Common Wealth of Puerto Rico or Estado Libre Asociado de Puerto Rico
Location: Northeastern Caribbean, east of the Dominican Republic and west of both the United States Virgin Islands and The British Virgin Islands.
Capital: San Juan Largest City: San Juan
The island of Puerto Rico is almost rectangular in shape and is 100 miles long by 35 miles wide. It is the smallest and the most eastern island of the Greater Antilles (Cuba, Hispaniola, Jamaica and Puerto Rico). Puerto Rico is the third largest island in the United States and the 82nd largest island in the world, with an area of 3,425 square miles (9,104 sq km).
As a result of the Spanish-American War of 1898, Puerto Rico was ceded by Spain to the United States in the Treaty of Paris on December 19, 1898. In 1900 the U.S. Congress established a civil government on the island. Seventeen years later, in response to the pressure of Puerto Rican activists, President Woodrow Wilson signed the Jones Act, which granted American citizenship to all Puerto Ricans.
Following this action, the U.S. government instituted measures to resolve the various economic and social problems of the island, which even then was suffering from overpopulation. Those measures included the introduction of American currency, health programs, hydroelectric power and irrigation programs, and economic policies designed to attract U.S. industry and provide more employment opportunities for native Puerto Ricans.
In the years following World War II, Puerto Rico became a critical strategic location for the U.S. military. Naval bases were built in San Juan Harbor and on the nearby island of Culebra. In 1948 Puerto Ricans elected Luis Muñoz Marín governor of the island, the first native puertorriqueño to hold such a post. Marín favored Commonwealth status for Puerto Rico. The question of whether to continue the Commonwealth relationship with the United States, to push for U.S. statehood, or to rally for total independence has dominated Puerto Rican politics throughout the twentieth century.
Following the 1948 election of Governor Muñoz, there was an uprising of the Nationalist Party, whose official party platform included agitation for independence. On November 1, 1950, as part of the uprising, two Puerto Rican nationalists carried out an armed attack on Blair House, which was being used as a temporary residence by U.S. President Harry Truman. Although the president was unharmed in the melee, one of the assailants and one Secret Service presidential guard were killed by gunfire.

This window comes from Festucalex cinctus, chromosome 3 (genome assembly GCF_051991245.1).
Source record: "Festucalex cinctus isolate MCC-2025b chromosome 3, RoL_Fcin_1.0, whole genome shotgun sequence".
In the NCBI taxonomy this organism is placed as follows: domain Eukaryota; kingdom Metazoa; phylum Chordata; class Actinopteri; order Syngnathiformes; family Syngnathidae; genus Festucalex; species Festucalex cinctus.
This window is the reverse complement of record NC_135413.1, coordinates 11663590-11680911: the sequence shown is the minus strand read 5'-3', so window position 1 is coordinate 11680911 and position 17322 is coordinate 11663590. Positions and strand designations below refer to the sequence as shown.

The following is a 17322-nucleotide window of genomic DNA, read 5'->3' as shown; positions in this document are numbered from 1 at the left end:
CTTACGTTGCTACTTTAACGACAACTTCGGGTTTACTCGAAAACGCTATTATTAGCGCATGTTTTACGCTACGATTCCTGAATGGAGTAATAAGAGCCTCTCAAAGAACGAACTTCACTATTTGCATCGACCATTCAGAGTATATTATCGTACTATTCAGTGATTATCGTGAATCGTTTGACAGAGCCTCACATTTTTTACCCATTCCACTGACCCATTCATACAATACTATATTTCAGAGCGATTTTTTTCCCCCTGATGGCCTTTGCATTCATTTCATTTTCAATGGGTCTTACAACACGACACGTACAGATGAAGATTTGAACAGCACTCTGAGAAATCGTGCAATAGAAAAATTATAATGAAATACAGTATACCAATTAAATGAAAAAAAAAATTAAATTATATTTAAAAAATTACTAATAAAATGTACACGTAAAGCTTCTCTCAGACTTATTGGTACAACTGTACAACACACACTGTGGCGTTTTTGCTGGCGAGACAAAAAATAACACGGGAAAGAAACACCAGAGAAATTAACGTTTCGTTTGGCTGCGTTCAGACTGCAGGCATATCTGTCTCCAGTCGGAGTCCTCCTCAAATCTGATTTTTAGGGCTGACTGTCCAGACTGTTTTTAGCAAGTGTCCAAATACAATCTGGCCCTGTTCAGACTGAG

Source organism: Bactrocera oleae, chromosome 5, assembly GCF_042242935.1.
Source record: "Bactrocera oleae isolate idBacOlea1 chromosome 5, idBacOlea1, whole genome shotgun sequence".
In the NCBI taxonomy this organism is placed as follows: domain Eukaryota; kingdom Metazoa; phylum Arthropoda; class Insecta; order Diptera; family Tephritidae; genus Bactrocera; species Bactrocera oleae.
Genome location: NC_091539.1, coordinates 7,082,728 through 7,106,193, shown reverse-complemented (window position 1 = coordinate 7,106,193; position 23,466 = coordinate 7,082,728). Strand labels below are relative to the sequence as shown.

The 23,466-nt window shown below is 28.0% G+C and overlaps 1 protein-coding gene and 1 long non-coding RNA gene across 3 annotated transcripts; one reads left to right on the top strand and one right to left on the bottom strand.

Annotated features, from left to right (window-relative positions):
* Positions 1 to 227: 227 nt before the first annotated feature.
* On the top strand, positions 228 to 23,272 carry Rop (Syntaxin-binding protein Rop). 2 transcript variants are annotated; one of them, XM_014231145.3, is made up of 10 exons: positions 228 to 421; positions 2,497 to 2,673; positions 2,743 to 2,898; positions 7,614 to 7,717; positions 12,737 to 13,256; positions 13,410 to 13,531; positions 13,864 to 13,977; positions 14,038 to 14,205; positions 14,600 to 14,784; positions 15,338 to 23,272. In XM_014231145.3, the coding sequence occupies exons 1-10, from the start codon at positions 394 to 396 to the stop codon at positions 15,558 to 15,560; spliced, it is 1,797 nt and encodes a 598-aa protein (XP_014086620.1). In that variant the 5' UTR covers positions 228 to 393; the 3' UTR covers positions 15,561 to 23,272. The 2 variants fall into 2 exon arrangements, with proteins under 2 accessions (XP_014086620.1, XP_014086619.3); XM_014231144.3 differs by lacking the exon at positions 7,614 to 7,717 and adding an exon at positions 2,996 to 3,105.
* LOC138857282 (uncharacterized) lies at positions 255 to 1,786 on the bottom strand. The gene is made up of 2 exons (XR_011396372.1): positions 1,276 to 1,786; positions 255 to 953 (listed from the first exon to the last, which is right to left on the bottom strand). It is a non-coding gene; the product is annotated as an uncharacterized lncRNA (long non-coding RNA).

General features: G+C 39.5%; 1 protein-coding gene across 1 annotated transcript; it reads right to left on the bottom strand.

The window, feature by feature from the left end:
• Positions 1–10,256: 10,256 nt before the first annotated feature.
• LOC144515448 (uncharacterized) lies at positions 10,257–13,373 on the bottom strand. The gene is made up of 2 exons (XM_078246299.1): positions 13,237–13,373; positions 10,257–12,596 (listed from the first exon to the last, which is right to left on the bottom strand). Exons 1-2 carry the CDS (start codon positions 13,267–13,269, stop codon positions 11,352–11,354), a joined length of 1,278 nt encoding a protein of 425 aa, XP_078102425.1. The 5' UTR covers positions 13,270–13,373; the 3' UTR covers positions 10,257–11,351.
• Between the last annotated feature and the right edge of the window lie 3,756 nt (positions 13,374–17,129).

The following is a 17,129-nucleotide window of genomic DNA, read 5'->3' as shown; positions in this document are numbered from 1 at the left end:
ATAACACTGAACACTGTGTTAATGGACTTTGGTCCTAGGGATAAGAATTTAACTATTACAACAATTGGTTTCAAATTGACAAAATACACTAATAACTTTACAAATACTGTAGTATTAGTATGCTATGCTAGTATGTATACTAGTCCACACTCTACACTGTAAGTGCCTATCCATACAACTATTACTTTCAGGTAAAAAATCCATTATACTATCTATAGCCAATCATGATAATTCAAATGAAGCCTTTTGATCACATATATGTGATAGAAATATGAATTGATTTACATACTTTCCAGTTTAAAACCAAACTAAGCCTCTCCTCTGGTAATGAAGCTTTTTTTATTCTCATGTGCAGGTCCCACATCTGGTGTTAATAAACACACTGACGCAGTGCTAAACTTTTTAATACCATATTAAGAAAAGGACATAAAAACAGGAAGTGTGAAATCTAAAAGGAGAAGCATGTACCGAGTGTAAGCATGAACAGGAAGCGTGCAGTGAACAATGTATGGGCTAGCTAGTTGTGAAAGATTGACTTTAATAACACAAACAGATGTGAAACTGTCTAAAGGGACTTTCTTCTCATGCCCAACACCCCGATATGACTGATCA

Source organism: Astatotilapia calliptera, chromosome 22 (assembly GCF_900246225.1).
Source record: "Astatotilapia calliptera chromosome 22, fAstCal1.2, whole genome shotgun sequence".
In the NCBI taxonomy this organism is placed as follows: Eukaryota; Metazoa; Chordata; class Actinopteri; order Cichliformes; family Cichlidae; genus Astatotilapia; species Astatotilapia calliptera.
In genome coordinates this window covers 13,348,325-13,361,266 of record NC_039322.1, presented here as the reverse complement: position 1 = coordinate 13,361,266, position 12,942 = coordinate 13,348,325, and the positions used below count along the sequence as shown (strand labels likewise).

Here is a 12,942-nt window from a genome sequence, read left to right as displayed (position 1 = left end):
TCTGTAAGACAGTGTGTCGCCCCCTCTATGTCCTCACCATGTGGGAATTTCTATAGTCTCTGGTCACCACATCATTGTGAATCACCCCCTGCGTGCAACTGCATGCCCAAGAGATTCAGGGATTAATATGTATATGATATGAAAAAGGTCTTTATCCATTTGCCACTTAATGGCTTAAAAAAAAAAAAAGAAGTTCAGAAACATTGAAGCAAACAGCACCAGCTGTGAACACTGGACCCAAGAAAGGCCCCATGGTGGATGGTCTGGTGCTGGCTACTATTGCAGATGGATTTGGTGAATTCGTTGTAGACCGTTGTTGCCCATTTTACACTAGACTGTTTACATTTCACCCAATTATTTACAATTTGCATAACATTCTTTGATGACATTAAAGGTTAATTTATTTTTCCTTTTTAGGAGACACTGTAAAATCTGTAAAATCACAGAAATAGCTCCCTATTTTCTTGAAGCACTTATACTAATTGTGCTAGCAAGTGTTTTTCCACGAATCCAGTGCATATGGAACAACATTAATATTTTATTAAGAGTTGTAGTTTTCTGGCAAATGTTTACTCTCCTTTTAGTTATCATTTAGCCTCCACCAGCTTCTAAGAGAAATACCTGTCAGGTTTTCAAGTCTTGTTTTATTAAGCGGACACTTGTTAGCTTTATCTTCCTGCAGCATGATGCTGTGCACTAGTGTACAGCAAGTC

After the 1959 Communist revolution in Cuba, Puerto Rican nationalism lost much of its steam; the main political question facing Puerto Ricans in the mid-1990s was whether to seek full statehood or remain a Commonwealth. As a people, Puerto Rico has a distinct culture and history. Puerto Ricans feel proud of this. For this reason the Puerto Rican culture and language however, have not dissipated despite more than 100 years of American influence. Additionally, although awareness of Puerto Rican culture has increased within mainstream America, many common misconceptions still exist. For instance, many other Americans fail to realize that Puerto Ricans are natural-born American citizens or wrongly view their native island as a primitive tropical land of grass huts and grass skirts. Puerto Rican culture is often confused with other Latino American cultures.
Population: 3,706,690 based on a U.S. Census Bureau from July 2011.
- In 2010, there was an estimated 4.7 million Puerto Ricans living in the 50 U.S. states and D.C. according to the Census Bureau’s American Community Survey. This is a slightly larger number than the population on the island, which is 3.7 million. Puerto Ricans in this particular statistic identify as Hispanics of Puerto Rican origin meaning they were born in Puerto Rico or can trace their ancestry to the common wealth.
- Puerto Ricans are the second largest Hispanic population living in the U.S. Mexicans take up the largest Hispanic population in the U.S.
- Puerto Rico is the 29th largest state in the U.S.
- Bronx County in New York has the largest Puerto Rican populations in the U.S.
Natural resources: Some copper and nickel; potential for onshore and offshore oil.
Agriculture: Milk (dairy), Poultry, Plantains, Ornamental Plants (poinsettias), Coffee, Beef and Veal, Bananas, Pork, Fighting Cocks, Seeds and Seedlings.
Industry: Pharmaceuticals, electronics, apparel, food products, tourism.
Government: Puerto Rico has a Republic government, which is subject to U.S. jurisdiction and sovereignty. Under the Constitution of Puerto Rico, the island is delegated by the United States Congress and lacks full protection under the United States Constitution.
Three branches: the executive, the legislative, and the judicial. The Governor, Luis Fortuño, who is also the head of government, heads the executive branch.